I've seen this up for quite a while now and will take a stab at answering your question. However, the answer is much more complicated than the question.
The simple answer is yes, Python is used to convert text to braille tags, and a LaTex package is used to print out the symbols. IF the brailler you are using is not designed for use with a proprietary package. I think Bookmaker and Express machines come with open ports.
As a GNU/Linux user myself, I find it hard to find open source drivers for most hardware. So I have a lot of boat anchors sitting around here.
Now for the complicated answer, simplified.
What do Publishers use?
The Duxbury Braille Translator for Windoze is fairly universal among publishers. It can drive a Thermoform machine, most Embossers, as well as the top plate embossing machines, such as the ET PED-30.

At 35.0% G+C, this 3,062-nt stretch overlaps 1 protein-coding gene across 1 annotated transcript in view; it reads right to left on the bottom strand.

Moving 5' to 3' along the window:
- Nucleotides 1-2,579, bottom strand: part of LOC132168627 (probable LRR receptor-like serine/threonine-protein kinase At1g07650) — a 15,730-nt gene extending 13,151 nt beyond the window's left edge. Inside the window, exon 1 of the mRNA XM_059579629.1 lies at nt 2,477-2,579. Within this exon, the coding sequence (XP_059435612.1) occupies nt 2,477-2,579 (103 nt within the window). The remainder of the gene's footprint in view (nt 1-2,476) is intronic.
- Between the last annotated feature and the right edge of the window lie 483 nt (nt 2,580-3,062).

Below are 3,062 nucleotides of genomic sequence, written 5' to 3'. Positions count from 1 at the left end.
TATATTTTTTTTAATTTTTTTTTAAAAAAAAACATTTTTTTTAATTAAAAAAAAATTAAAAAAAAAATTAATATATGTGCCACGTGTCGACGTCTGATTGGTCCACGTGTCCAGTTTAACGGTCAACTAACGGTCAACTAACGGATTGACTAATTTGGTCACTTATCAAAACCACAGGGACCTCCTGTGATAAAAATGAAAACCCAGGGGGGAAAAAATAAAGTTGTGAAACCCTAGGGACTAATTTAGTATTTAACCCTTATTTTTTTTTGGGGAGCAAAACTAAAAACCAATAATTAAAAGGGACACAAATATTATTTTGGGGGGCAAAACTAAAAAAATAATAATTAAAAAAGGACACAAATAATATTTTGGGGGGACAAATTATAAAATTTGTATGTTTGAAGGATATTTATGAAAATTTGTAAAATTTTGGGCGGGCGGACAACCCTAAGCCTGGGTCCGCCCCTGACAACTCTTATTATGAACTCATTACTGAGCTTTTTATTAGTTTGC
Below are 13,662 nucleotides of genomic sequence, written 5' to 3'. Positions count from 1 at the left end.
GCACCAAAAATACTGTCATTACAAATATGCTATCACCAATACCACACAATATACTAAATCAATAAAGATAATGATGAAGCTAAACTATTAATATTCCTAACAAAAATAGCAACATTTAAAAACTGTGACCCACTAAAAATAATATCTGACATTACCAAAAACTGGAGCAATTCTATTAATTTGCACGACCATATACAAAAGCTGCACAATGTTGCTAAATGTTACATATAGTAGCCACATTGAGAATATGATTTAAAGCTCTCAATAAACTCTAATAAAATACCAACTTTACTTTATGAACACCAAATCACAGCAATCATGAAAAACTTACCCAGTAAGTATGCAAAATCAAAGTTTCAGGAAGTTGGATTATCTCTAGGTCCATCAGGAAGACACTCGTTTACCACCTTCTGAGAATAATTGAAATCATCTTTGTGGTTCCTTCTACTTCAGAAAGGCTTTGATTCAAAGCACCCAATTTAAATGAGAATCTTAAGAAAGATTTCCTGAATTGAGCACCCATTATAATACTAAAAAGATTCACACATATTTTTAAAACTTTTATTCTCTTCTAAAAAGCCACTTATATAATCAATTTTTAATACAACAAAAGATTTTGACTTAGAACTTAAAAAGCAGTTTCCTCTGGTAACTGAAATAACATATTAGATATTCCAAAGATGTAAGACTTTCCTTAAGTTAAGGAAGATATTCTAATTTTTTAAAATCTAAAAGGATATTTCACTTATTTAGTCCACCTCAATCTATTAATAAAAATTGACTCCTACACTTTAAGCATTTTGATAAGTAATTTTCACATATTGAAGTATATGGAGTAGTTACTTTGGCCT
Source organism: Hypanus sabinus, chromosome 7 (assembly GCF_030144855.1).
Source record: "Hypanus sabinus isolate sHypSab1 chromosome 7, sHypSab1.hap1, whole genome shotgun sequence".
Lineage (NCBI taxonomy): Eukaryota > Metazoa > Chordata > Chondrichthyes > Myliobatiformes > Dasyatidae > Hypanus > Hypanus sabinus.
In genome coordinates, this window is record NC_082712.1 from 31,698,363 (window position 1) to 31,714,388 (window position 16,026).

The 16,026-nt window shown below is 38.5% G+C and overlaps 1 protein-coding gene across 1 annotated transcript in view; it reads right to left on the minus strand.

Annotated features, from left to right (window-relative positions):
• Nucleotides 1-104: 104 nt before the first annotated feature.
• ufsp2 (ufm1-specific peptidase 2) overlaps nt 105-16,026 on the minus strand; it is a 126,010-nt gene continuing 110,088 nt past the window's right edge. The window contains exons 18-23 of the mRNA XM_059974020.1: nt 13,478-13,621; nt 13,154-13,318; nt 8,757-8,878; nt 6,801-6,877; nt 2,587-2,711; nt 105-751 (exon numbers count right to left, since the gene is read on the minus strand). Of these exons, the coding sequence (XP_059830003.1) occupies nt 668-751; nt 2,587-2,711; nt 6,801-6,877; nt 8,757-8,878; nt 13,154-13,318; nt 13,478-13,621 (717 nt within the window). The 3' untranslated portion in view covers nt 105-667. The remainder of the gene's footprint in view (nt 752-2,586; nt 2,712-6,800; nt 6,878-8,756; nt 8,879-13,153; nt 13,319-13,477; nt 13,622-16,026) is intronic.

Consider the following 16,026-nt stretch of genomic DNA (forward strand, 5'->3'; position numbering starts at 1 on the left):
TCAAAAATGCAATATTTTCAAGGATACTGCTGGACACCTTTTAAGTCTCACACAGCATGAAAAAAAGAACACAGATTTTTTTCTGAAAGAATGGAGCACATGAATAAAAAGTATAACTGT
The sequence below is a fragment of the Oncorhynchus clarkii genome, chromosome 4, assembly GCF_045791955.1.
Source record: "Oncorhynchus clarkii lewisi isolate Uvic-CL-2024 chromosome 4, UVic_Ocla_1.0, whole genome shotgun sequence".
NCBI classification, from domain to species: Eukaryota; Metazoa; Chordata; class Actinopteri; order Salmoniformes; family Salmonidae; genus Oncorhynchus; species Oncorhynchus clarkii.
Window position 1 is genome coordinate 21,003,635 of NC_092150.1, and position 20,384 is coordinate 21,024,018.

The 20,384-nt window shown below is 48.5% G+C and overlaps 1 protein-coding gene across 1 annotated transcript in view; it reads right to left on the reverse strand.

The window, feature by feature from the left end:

It also works perfectly with the ET BraillePlace double-sided embossing for making books.
If you are interested in producing books, the lowest cost commercial grade double-sided Brailler I am aware of is the ET Bookmaker.
For the final part of your question about interest in software.
I would say no, because of the proprietary nature of the hardware.
As you are well aware, even SANE cannot obtain enough information from manufacturers to create drivers for most of the scanners, printers, and other hardware available. Most of the manufacturers are in bed with Mickey$oft and could care less about the rest of the world.